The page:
Huffington Post LGBT Wellness

LGBT Wellness Roundup: October 5

As published on Huffington Post’s new LGBT Wellness blog, see original at:

Each week HuffPost Gay Voices, in a partnership with bloggers Liz Margolies and Scout, brings you a round up of some of the biggest LGBT wellness stories from the past seven days. For more LGBT Wellness, visit our page dedicated to the topic here. The weekly LGBT Wellness Roundup can also now be experienced as a video — check it out above.

Huffington Post LGBT Wellness

LGBT Wellness Roundup: September 26

As published on Huffington Post’s new LGBT Wellness blog, see original at:

Each week HuffPost Gay Voices, in a partnership with bloggers Liz Margolies and Scout, brings you a round up of some of the biggest LGBT wellness stories from the past seven days. For more LGBT Wellness, visit our page dedicated to the topic here. The weekly LGBT Wellness Roundup can also now be experienced as a video — check it out above.

Just A Little Prick



The HPV vaccine, used to prevent HPV-related cancers, is not being utilized as much as public health professionals would like. LGBT health advocates in the UK are hoping to get the recommendations changed to include young gay and bisexual menin order to reduce rates of cancer.

Not So Minty Fresh



Menthol flavoring, which can “mask the harshness” of cigarettes and has come under criticism for not being banned by the FDA like all other flavorings, is preferred by about ⅓ of smokers. In a first ever study, we find evidence that LGBT smokers also prefer menthol cigarettes more than others: LGBT smokers were found to smoke menthol flavored cigarettes a quarter more than others, while female LGBT smokers were found to smoke menthols 45% more than all current smokers.

What Did You Just Ask Me?



The Williams Institute has released a report on the “Best Practices for Asking Questions to Identify Transgender and Other Gender Minority Respondents on Population-Based Surveys.” This report fills a critical gap so advocates have best questions to recommend for LGB and T inclusion in health surveys.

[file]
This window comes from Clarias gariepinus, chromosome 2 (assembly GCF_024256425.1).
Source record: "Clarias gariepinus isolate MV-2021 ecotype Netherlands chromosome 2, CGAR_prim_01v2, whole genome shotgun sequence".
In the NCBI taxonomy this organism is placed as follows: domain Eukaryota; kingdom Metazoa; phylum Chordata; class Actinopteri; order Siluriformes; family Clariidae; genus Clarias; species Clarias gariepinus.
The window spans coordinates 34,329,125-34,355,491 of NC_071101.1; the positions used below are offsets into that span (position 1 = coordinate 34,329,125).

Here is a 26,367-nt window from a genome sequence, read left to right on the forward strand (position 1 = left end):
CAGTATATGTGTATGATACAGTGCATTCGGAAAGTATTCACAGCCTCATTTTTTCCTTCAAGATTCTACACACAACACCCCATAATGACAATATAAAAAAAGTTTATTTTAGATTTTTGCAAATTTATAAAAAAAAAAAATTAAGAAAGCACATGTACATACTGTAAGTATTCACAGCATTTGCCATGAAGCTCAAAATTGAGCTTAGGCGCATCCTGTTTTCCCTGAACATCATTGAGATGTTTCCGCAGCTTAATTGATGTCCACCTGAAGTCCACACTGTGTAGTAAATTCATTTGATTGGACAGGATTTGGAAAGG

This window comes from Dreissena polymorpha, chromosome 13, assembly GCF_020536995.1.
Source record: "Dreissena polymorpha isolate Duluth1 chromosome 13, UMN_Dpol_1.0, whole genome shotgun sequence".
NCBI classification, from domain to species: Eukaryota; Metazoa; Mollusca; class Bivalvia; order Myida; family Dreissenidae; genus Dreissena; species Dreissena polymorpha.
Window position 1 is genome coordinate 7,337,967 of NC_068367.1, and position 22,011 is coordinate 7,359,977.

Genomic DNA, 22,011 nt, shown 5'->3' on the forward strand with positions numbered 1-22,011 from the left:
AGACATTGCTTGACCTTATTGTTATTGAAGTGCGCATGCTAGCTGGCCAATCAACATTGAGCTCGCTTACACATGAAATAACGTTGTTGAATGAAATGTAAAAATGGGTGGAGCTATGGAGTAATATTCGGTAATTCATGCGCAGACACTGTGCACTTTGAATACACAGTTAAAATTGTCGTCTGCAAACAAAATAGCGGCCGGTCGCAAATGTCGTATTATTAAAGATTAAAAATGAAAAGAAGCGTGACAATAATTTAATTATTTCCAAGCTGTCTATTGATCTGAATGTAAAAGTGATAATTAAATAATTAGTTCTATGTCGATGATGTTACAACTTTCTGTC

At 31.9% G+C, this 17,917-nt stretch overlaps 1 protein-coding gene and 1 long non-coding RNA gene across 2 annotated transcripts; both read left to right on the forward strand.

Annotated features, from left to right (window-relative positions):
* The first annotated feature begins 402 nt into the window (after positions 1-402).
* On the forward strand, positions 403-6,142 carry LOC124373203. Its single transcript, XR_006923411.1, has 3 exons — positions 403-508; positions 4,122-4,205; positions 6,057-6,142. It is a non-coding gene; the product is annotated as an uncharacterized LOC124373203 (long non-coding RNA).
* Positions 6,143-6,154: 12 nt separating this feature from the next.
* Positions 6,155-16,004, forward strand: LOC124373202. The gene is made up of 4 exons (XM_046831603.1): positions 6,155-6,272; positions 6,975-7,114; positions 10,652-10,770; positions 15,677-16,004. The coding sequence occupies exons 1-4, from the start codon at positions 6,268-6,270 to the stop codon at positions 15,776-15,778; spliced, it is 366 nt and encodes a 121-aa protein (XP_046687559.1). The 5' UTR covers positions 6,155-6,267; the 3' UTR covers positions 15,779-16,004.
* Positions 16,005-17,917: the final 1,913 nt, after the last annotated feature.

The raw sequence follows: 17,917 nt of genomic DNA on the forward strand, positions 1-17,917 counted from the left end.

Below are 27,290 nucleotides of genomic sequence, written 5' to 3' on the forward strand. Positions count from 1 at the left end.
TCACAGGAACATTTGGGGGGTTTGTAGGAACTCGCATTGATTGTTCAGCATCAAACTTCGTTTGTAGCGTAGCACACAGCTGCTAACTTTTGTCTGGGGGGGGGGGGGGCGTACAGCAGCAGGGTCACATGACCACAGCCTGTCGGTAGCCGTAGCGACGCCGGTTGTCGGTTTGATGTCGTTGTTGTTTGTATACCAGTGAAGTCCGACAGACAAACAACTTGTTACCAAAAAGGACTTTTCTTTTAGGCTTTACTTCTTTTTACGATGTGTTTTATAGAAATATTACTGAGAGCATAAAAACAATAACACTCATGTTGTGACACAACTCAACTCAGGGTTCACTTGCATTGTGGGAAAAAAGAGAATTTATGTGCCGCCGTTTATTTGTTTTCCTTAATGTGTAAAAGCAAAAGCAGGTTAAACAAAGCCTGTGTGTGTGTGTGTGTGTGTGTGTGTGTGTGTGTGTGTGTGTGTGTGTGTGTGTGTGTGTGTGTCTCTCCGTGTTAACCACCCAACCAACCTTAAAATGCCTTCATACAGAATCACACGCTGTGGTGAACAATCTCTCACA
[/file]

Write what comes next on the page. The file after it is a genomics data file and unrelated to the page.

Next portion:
Come Out Come Out Wherever You Are. Please!



Kaiser Family Foundation came out with a new report showing over half of gay and bisexual men had never been advised to take an HIV test by their doctors, this could be because 47% of the men never came out to their providers. It just shows us how critical coming out can be for your health.

Bisexual Awareness



This week, Bisexual Visibility Day, sought to increase knowledge and reduce stigma against bisexuals, who suffer high rates of violence and discrimination from both inside and outside the LGBT communities. Huffington Post reporter does a great job at looking at how bisexual research has perpetuated stigma and Charles Blow writes a compelling piece about the issue in New York Times.

Tending To Teens for Healthier Young Adults?



One new study that LGBT young adults have higher risk of physical and mental health disparities, at the same time another study reports doctors don’t know how to communicate with LGBT teens. How much would increasing doctors abilities to talk to LGBT youth reduce health disparities?

Queer Ethics